It sounds strange, but I hear a lot of old wives’ tales about children and their hair. We’ll tease out the truth on these hair tales on today’s Scope.
Parents often tell me that they shave their baby’s head because it will make their hair grow in thicker. Unfortunately, that’s not true, and all you’ll have is a bald baby. Hair texture and growth rate are determined by genetics, and the only time a person’s hair will change is if they’ve had chemotherapy.
Then there’s the opposite. If you cut a baby’s hair before their first birthday, it will give them bad hair. No, got to stick with genetics on this one, not the timing of your baby’s first haircut.
Another one is that eating carrots or the heels or crusts of bread will make your child’s hair curly. If only this one was true. Again, back to genetics. Eating healthy food will make your hair look good, but it has nothing to do with curls. There is one positive truth about eating the crusts of bread though. It actually contains eight times the anti-oxidants of any other part of the bread.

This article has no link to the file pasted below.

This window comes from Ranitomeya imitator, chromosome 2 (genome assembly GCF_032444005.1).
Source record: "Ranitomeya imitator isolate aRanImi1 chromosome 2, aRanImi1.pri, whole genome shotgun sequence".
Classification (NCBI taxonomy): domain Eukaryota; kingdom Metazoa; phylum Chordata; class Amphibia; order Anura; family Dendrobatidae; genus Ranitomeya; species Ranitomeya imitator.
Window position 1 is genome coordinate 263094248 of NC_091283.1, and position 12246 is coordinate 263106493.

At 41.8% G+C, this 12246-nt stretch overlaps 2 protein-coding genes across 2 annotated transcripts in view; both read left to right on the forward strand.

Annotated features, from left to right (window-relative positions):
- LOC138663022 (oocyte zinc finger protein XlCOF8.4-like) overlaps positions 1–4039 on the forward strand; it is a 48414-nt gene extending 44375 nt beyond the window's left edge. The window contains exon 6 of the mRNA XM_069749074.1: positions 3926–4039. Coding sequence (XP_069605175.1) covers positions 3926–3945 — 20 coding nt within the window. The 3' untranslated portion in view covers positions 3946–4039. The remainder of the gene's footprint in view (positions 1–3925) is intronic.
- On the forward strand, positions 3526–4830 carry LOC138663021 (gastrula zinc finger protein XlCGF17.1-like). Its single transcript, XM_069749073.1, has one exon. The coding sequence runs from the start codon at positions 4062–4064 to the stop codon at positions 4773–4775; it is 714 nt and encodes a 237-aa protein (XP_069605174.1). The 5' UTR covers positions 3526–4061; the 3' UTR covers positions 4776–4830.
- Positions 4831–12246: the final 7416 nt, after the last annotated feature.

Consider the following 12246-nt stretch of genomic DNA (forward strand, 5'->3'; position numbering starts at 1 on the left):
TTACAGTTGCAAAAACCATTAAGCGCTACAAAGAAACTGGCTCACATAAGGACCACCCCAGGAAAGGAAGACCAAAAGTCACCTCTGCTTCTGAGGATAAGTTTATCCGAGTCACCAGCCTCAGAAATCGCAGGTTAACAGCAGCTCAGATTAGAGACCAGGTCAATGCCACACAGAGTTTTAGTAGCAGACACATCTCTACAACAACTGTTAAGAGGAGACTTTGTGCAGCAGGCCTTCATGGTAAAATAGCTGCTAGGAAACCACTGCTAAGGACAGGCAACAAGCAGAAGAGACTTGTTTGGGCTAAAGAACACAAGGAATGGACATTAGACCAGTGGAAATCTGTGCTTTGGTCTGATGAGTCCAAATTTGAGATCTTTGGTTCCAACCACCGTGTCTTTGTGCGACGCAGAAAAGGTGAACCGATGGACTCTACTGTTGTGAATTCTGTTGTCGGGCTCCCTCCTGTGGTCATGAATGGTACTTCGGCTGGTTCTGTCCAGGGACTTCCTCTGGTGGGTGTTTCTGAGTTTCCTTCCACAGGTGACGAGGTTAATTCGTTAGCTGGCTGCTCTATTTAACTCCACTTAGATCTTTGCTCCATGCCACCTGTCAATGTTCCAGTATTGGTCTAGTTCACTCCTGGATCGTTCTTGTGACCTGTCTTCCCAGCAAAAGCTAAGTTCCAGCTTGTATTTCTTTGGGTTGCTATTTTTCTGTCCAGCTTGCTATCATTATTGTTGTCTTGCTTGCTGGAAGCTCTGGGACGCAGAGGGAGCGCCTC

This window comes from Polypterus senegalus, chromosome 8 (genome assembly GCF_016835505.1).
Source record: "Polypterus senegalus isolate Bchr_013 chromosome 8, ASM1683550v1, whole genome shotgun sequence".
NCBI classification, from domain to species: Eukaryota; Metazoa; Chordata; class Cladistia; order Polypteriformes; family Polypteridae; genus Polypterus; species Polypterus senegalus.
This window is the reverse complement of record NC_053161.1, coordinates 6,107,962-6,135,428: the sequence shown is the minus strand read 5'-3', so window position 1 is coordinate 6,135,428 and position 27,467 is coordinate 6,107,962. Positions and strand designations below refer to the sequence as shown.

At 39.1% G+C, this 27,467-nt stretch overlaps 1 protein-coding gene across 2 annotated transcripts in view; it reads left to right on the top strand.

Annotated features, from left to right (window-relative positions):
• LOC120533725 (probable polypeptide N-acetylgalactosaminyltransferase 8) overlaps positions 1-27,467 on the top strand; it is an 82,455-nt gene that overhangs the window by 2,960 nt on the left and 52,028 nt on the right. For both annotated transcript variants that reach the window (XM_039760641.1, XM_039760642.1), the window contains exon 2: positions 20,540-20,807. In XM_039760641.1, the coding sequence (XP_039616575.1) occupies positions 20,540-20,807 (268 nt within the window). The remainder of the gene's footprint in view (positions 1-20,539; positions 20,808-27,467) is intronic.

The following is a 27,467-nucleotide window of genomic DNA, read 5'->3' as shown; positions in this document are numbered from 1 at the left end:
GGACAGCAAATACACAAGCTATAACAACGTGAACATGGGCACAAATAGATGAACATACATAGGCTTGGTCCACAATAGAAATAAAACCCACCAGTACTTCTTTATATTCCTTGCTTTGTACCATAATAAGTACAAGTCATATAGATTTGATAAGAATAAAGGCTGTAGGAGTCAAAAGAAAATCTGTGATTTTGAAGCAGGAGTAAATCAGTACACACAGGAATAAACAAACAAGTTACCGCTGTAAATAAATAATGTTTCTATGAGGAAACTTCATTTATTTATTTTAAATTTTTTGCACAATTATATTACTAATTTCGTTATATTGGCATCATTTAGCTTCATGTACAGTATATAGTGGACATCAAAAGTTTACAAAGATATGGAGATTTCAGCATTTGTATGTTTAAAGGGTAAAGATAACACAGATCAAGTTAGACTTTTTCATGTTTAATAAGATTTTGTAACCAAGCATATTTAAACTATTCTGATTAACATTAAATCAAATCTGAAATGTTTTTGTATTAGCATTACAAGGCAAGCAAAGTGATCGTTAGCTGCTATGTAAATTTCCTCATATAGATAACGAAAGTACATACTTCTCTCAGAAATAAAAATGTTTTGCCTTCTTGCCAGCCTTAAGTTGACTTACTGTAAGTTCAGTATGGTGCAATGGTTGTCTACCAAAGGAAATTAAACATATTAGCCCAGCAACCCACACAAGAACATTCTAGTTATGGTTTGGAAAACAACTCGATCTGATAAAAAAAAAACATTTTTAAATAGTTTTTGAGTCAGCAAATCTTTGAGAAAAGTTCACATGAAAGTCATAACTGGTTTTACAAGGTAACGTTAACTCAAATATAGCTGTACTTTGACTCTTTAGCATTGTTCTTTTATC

Then there’s the thought that you should wash your child’s hair until it squeaks, hence getting it squeaky clean. Forget this one. Shampooing your child’s hair until it squeaks strips the hair shafts of natural oils and can make it dry and frizzy. Stick to lathering just once and rinsing thoroughly with a shampoo that is made for children and it is safe if it gets into their eyes, which you know it will.
Finally, there’s the old wives’ tale about how if your baby comes out with a full head of hair that would explain all the heartburn you had during pregnancy. Surprisingly, researchers have found this one to be true in some cases, although they’re not really quite sure how. Wasn’t the case for me, I had bad heartburn and two bald babies. So this one too, really, should be taken with a grain of salt.
And if your child has no hair, that’s okay, as long as they’re not over the age of, say one or two, and don’t have any evidence of any hair formation. If that’s the case, then you’ll want to talk to your pediatrician.
updated: April 12, 2021
originally published: March 6, 2017